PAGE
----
April 20, 2012

WHAT'S THE OPPOSITE OF A PARADOX?

A Small World After All? (Ethan Zuckerman, Spring 2012, Wilson Quarterly)

A central paradox of this connected age is that while it's easier than ever to share information and perspectives from different parts of the world, we may be encountering a narrower picture of the world than we did in less connected days. During the Vietnam War, television reporting from the frontlines involved transporting exposed film from Southeast Asia by air, then developing and editing it in the United States before broadcasting it days later. Now, an unfolding crisis such as the Japanese tsunami or Haitian earthquake can be reported in real time via satellite. Despite these lowered barriers, today's American television news features less than half as many international stories as were broadcast in the 1970s.

Of course, the point is that when it was not a small and interconnected world there was more news, especially international.  In the 1970s people still believed that there were viable alternative forms of politics, economics, spiritual belief, etc.  All international reporting was essentially war reporting.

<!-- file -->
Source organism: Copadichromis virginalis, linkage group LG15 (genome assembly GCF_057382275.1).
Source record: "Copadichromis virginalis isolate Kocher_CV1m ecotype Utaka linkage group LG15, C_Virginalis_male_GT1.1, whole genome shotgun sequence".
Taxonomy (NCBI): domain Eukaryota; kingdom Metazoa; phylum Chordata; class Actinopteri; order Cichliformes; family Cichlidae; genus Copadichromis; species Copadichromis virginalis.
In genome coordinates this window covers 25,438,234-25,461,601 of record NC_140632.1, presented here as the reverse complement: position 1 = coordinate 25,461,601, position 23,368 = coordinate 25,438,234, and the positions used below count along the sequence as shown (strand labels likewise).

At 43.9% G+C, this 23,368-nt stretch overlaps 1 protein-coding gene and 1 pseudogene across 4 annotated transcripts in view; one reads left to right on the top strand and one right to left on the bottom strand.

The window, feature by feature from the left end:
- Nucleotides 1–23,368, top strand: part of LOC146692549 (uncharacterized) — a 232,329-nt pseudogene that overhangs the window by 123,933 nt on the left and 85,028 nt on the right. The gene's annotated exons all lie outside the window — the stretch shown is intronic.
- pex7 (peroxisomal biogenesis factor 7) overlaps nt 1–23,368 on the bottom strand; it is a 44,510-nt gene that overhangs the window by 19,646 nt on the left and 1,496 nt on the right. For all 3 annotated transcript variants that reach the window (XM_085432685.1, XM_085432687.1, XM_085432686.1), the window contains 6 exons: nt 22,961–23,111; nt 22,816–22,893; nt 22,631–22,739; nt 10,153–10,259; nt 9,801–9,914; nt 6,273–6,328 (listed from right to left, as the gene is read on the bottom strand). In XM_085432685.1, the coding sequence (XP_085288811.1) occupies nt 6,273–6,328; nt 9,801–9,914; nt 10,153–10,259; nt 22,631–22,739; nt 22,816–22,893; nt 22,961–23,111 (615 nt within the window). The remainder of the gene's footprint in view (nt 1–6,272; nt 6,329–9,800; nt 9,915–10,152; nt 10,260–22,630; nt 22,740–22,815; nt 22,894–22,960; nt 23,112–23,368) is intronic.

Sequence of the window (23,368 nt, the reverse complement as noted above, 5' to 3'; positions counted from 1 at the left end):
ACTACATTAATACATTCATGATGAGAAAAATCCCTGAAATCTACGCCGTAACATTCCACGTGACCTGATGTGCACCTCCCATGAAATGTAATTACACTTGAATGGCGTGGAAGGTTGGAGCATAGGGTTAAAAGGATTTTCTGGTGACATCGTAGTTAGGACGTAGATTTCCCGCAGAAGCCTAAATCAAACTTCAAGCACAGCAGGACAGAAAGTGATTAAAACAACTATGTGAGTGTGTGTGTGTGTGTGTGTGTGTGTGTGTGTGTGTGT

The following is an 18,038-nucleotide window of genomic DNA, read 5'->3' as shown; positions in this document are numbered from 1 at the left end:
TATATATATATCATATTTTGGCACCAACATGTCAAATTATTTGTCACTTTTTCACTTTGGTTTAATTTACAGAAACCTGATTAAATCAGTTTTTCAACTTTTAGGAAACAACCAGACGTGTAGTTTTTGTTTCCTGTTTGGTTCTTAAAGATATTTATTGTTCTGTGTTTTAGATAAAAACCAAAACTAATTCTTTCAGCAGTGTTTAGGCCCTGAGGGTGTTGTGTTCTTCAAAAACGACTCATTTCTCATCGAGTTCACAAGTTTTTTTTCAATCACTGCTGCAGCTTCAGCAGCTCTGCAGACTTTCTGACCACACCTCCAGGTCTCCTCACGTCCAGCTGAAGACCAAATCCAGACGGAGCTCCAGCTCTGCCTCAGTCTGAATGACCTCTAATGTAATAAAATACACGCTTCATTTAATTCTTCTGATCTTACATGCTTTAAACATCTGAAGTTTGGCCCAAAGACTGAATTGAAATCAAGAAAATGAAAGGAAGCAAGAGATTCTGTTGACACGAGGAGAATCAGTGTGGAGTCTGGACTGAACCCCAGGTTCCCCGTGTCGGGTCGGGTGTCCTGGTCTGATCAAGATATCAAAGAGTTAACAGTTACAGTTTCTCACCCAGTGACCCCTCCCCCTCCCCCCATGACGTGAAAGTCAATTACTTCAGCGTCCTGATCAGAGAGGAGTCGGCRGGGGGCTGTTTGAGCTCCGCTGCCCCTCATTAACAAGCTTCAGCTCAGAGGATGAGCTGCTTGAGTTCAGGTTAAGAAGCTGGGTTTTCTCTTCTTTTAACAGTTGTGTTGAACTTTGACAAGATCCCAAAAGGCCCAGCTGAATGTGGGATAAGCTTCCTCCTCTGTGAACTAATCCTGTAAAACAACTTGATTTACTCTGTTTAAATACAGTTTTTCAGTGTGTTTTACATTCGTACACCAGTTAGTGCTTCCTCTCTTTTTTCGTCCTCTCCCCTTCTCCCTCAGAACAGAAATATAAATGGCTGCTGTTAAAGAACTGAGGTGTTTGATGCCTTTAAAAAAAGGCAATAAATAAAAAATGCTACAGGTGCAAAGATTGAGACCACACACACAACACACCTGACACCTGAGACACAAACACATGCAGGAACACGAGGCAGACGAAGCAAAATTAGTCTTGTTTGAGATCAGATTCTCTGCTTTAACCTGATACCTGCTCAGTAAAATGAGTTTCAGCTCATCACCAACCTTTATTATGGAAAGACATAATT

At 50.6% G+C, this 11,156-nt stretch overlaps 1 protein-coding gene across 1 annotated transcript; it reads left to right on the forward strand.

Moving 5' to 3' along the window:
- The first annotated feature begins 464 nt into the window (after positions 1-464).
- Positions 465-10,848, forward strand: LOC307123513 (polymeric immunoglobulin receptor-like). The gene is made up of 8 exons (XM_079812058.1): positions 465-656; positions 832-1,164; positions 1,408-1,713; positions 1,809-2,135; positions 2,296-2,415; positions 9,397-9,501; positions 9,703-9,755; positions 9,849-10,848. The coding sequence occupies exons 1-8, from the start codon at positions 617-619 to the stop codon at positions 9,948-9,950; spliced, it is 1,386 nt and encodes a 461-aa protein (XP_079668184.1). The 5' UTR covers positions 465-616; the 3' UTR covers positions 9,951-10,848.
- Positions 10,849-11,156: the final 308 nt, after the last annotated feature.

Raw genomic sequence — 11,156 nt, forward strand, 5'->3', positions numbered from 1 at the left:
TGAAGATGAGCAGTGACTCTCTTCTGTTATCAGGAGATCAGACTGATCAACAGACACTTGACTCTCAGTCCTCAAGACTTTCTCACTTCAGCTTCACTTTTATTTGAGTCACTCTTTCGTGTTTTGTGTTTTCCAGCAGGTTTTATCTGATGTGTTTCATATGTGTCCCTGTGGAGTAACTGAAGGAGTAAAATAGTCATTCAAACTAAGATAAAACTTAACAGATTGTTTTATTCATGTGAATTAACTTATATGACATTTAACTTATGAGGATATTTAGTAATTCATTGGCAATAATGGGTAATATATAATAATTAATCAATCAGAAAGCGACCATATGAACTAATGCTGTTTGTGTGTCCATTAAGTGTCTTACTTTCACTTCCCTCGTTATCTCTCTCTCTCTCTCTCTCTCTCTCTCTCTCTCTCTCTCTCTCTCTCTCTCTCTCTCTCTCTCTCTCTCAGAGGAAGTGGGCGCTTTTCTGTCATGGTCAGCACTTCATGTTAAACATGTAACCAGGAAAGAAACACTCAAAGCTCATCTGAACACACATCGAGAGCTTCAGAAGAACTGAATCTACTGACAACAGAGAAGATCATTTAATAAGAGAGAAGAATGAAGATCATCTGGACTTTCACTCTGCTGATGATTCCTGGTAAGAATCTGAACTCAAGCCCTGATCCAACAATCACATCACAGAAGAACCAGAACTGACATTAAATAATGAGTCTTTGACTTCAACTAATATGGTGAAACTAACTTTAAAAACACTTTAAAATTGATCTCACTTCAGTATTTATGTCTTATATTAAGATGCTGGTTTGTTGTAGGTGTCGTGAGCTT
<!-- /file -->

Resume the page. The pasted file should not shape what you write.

Today the only stories in the world concern other peoples and nations accepting that the Anglosphere was right all along and that History ended in 1776.  Because globalization is Anglofication there just isn't much "news." any more.  All the dogs are biting and the men never bite back.

Posted by at April 20, 2012 5:49 AM
  

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